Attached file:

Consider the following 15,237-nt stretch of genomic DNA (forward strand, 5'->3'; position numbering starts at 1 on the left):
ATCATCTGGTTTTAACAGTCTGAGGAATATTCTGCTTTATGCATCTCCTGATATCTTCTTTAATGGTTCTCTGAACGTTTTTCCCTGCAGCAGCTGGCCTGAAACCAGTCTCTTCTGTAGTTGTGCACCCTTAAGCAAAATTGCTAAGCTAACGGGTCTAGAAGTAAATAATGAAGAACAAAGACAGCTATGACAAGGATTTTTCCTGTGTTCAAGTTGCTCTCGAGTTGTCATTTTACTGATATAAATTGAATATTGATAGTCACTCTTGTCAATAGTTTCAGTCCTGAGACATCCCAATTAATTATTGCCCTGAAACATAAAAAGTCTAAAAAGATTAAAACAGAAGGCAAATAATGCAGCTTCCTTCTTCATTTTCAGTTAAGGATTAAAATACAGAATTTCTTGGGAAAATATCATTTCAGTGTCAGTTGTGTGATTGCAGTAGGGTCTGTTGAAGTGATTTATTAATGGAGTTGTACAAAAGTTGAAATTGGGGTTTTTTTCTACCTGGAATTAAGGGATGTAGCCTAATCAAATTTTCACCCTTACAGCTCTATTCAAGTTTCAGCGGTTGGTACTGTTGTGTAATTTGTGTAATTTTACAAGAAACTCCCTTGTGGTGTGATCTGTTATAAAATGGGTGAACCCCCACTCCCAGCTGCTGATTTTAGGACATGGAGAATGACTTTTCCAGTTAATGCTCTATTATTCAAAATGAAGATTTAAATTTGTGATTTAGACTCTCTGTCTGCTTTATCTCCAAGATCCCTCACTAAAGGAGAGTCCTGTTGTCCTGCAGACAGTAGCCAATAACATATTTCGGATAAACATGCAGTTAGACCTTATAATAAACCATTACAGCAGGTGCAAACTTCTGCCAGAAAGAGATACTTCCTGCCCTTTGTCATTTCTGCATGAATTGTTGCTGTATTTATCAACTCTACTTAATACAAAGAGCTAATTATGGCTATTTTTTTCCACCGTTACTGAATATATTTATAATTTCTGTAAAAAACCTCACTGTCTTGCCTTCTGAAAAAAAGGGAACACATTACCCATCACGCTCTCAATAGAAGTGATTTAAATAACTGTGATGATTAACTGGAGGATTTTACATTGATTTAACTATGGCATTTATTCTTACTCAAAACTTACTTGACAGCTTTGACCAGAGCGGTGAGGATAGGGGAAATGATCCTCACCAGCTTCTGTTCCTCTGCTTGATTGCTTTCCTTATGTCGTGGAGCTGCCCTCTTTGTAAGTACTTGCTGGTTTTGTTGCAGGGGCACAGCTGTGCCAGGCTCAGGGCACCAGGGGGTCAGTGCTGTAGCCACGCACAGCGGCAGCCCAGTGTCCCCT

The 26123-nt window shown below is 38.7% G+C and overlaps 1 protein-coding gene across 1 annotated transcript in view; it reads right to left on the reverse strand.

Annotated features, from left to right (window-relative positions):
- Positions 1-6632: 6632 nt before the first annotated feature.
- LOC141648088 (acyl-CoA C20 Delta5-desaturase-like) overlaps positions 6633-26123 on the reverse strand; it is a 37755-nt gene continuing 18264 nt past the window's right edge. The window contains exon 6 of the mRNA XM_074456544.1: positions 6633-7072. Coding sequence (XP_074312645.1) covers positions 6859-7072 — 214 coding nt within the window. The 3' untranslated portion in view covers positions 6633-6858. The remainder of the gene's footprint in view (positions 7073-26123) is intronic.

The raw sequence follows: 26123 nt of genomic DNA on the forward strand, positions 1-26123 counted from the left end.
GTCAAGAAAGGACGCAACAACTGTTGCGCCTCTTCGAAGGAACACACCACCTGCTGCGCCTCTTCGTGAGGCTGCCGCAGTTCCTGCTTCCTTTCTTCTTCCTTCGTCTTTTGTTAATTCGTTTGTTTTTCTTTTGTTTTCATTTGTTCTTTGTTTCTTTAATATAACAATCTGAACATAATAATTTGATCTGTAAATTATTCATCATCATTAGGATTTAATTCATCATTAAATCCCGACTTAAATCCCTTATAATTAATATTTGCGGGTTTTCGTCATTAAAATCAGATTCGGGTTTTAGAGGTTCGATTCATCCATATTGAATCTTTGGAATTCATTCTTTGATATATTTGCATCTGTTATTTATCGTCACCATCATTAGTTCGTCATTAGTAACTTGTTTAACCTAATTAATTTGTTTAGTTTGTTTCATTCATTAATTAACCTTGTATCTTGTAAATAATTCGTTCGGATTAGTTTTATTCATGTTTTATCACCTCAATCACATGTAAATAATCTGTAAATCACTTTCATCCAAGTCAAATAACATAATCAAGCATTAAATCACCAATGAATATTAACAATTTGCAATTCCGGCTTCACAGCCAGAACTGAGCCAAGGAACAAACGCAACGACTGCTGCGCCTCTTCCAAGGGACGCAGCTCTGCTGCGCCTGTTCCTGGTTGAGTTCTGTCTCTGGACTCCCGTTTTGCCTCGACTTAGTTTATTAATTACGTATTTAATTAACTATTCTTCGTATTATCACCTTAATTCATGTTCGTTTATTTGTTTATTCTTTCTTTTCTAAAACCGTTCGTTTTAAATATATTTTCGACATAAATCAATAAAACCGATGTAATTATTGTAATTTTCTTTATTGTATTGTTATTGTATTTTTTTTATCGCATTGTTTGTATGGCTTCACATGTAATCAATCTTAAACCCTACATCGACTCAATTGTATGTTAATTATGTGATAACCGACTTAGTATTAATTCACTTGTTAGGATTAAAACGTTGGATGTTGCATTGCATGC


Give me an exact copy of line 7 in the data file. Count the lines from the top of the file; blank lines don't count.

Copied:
The raw sequence follows: 26123 nt of genomic DNA on the forward strand, positions 1-26123 counted from the left end.